Mr. Vinokurov also notes that a system like this is already being created on the basis of the Analytical Center for the Government of the Russian Federation and the Center for the Assessment and Development of Project Management (CADPM). The cooperation between the Analytical Center and the CADPM ensures that the new certification system is being developed by the leading Russian experts in project management that sit on the expert board of the CADPM and who are aware of all the latest trends and nuances of applying the project management principles in the public sector. Methodologies and infrastructure for training and certification of basic level specialists (PM Standard 0 - Project Team Participants) have already been developed and implemented. A specialist that gets a certificate at this level has the basic knowledge and skills and understands the basic concept of project management within the relevant Russian Federal Standard (GOST) and international standards (ISO), which creates a firm foundation for the effective cooperation between all the participants of a project team from low level specialists to top managers in charge of projects, programs and portfolios of projects to ensure effective strategic level project management.
The higher level certifications such as Project Coordinator (PM Standard-1), Project Manager (PM Standard-2), Senior Project Manager (PM Standard-3) and Project Director (PM Standard-4) assess the competence of managers with regard to the complexity of the tasks they have to handle. They must know how to use project management tools and also must have experience in project management. The certification system will apply to all key roles and positions in project management, program management, management of project portfolios, and project office functionality in the organization. It also includes top management dealing with the management and organizational support of project implementation. The price of getting certified through this program is about 5-7 times less than the foreign project management certifications, which makes it far more attractive, especially at a time when our country is going through some serious financial difficulties. In addition, remote learning certification courses will further reduce the costs of project management education.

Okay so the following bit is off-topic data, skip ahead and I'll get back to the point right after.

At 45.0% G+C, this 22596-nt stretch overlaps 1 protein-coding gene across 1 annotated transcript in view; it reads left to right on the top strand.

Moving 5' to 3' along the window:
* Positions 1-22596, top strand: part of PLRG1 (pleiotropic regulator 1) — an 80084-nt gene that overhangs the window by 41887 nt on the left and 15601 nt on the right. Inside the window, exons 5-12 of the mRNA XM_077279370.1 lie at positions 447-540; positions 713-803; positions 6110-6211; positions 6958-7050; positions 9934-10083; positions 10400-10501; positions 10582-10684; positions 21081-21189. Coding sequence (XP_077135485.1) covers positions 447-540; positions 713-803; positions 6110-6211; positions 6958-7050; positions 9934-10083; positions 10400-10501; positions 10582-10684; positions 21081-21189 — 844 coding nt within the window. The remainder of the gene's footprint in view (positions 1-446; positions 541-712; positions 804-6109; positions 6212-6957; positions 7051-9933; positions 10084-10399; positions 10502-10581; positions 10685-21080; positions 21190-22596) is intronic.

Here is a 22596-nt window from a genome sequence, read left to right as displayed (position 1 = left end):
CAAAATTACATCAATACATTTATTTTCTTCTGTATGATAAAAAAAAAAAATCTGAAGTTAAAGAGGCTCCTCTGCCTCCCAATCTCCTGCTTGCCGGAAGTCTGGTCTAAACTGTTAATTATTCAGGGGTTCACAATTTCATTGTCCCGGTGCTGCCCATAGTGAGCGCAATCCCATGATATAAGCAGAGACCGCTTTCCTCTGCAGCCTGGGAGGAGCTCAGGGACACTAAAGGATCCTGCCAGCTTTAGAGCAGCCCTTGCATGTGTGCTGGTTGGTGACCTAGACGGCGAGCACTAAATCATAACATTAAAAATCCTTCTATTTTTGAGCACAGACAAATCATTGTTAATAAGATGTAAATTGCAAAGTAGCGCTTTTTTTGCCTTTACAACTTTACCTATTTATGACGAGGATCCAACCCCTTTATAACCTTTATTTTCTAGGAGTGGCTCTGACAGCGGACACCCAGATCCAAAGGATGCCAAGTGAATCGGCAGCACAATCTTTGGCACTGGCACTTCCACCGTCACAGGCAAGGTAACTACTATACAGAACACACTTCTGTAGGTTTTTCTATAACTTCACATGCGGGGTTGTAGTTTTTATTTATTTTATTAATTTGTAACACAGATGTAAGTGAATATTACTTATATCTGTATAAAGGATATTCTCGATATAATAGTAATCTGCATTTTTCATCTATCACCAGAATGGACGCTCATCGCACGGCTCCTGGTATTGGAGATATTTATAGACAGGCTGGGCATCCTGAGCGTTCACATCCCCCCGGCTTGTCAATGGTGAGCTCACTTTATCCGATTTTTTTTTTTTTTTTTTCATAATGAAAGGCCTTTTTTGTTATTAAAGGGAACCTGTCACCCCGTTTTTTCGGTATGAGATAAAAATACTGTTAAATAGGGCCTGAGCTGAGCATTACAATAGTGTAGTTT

On the whole, the creation of a national certification system is an important step in the development of project management, especially in the public sector where international standards traditionally face resistance. Naturally, Russia specialists are also taking an active part in the development and writing of ISO standards, however, in practice translated international standards generally tend to fail to meet all the requirements of the Russian market, which means that in the long run we need to rely on our own state standards that take into account the specific features and priorities of project management in Russia. Especially given the fact that the work to evolve and improve national standards is continuing.
For more see the Project Management magazine.
Please note that the 'Proyektny Olimp' (Project Olympus) contest reached completion in early November. It was organized by the Analytical Center to support the public sector organizations at all levels that are actively introducing project management tools in their operations.